Air Dates: April 17, 2011 – present
Stars: Sean Bean, Peter Dinklage, Lena Headey, Nikolaj Coster-Waldau, Michelle Fairley, Emilia Clarke, Aidan Gillen, Iain Glen, Kit Harrington, Charles Dance, Liam Cunningham, Isaac Hempstead-Wright, Richard Madden, Sophie Turner, Maisie Williams, Alfie Allen, Jack Gleeson
Someone should time how long the opening credits sequence for HBO's Game of Thrones runs—it has to be the longest on all of television. And that's because the gruesome, captivating sword-and-sorcery series, based on author George R.R. Martin's best-selling A Song of Fire and Ice book series, seems to average at least one new character introduced per episode. Somehow—perhaps through the kind of magic seen on the show—showrunners David Benioff and D.B. Weiss consistently weave a multifaceted and endlessly compelling yarn around Game of Throne's stacked cast.
During the show's debut season, breakouts like Peter Dinklage (as pint-sized shotcaller and ladies man Tyrion Lannister) and Emilia Clarke (the golden-haired dragon lady Daenerys Targaryen) received most of the attention, but season two saw a few previously limited performers step to the forefront in major ways.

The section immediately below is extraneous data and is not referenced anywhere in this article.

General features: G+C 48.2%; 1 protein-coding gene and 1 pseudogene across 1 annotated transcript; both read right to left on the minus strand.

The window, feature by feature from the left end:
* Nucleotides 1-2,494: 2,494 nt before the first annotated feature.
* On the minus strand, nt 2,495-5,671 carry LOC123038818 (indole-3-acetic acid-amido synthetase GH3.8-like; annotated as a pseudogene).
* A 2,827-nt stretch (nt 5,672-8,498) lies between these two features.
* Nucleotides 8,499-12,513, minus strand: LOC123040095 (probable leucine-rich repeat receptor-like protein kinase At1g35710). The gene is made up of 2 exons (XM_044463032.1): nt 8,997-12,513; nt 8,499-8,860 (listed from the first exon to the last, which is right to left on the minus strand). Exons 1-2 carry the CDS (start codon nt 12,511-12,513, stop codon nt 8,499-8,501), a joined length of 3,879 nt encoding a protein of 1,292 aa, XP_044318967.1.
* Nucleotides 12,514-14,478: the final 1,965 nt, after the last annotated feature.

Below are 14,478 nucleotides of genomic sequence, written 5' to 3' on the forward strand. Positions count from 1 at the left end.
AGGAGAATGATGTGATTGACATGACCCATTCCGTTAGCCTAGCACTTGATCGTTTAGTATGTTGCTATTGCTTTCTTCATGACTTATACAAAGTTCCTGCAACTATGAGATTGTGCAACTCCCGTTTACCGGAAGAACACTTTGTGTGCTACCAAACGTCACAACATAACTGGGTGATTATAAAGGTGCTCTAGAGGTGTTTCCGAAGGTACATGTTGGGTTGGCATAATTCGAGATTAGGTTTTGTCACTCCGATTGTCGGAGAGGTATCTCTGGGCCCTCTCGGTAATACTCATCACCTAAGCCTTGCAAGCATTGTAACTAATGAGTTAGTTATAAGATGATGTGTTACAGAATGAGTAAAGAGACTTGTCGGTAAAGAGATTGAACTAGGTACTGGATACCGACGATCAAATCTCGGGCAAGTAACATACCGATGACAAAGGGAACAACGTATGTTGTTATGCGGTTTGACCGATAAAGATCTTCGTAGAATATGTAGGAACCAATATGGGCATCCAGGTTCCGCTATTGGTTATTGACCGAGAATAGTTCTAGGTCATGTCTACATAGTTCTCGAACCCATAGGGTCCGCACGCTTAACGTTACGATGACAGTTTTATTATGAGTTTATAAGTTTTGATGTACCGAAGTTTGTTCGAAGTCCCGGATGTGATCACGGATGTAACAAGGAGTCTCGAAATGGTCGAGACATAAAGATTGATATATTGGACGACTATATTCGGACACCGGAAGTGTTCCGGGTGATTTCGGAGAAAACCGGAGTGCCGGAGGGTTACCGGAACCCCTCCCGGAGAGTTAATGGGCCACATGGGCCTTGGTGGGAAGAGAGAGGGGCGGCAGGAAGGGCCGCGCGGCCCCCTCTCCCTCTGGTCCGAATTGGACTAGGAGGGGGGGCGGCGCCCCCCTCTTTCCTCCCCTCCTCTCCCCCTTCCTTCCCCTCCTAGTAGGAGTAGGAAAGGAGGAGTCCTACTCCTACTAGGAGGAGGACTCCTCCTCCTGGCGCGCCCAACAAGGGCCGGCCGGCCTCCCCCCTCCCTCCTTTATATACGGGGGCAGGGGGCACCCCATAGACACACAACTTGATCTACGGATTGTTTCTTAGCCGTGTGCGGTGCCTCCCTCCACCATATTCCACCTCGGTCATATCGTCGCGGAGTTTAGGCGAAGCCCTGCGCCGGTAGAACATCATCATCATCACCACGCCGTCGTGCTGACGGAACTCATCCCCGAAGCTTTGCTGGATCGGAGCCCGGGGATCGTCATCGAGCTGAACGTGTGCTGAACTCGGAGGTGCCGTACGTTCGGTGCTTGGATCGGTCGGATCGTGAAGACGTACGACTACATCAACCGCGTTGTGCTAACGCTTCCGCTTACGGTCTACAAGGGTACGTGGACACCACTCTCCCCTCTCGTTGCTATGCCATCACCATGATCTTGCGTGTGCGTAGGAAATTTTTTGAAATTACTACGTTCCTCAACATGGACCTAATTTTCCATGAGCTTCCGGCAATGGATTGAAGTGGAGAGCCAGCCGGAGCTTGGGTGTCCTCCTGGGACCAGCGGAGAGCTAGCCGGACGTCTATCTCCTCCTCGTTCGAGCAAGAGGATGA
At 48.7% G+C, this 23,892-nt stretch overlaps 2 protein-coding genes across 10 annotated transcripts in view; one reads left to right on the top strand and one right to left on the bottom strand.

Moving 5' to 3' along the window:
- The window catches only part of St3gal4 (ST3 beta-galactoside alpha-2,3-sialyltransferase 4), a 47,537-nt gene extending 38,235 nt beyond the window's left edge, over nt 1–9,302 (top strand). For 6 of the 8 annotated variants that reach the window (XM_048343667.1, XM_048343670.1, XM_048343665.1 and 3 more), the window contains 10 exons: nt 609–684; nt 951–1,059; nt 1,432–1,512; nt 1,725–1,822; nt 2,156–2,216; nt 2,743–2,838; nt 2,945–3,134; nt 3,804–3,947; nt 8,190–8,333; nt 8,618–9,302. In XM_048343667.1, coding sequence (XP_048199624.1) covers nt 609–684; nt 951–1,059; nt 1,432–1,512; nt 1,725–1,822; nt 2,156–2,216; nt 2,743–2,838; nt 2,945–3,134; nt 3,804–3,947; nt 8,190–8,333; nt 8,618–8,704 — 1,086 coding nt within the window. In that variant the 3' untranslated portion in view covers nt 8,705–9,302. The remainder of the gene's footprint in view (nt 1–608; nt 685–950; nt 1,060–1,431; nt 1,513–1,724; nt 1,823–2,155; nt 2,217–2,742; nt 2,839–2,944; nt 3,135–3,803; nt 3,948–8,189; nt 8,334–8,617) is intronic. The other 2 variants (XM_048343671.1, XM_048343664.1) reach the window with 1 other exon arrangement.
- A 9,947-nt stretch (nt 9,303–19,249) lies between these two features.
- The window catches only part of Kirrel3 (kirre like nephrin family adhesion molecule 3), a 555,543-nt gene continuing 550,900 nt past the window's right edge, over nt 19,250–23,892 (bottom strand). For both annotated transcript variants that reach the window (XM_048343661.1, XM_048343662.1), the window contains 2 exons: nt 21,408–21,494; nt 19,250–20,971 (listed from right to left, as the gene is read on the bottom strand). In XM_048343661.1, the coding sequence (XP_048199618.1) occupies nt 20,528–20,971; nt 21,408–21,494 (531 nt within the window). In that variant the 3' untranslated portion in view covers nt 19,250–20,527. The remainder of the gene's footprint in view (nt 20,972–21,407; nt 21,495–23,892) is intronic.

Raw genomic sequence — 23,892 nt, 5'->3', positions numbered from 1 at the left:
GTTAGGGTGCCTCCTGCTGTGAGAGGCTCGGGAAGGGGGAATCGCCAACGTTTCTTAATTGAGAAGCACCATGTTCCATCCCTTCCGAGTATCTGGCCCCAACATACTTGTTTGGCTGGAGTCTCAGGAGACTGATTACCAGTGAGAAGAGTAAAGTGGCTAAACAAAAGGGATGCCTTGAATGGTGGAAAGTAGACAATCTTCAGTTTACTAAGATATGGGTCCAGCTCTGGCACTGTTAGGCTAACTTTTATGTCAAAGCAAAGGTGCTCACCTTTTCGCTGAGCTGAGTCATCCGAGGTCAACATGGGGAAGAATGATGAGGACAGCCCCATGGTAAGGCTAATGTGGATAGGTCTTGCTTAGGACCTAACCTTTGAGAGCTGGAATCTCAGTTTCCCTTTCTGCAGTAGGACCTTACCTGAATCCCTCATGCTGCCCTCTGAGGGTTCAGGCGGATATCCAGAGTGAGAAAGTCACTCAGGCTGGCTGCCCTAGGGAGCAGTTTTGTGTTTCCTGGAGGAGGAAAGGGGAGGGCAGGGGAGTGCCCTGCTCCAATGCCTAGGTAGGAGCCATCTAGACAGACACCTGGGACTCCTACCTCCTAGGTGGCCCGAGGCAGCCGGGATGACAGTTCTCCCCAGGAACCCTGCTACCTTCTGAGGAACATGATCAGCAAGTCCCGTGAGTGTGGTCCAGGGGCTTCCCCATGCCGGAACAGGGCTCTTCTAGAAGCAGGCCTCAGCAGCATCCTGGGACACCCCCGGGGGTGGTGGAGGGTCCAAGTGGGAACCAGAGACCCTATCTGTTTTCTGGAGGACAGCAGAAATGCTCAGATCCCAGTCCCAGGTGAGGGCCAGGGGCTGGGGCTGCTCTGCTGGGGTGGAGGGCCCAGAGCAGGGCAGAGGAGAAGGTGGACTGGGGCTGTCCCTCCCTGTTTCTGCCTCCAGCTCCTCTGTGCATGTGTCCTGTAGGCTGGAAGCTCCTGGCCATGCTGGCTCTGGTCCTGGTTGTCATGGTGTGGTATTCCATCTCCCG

Of special note were Alfie Allen, who gave the suddenly megalomaniacal Theon Greyjoy's violent quest for power a stark (no pun intended) vulnerability; Sophie Turner, the brave young actress who shares most scenes with that sniveling bastard Joffrey (Jack Glesson) and continually manages to hold her own; and Maisie Williams, the 15-year-old wonder who played little Arya's undercover survival within the Lannister family's guarded walls with a sympathetic toughness.
How Game of Thrones balances so many rich characters while delivering eye-grabbing moments of wild carnage and pricey visual effects is one of the show's many selling points. That just goes to show you the paramount importance of substance over style. —MB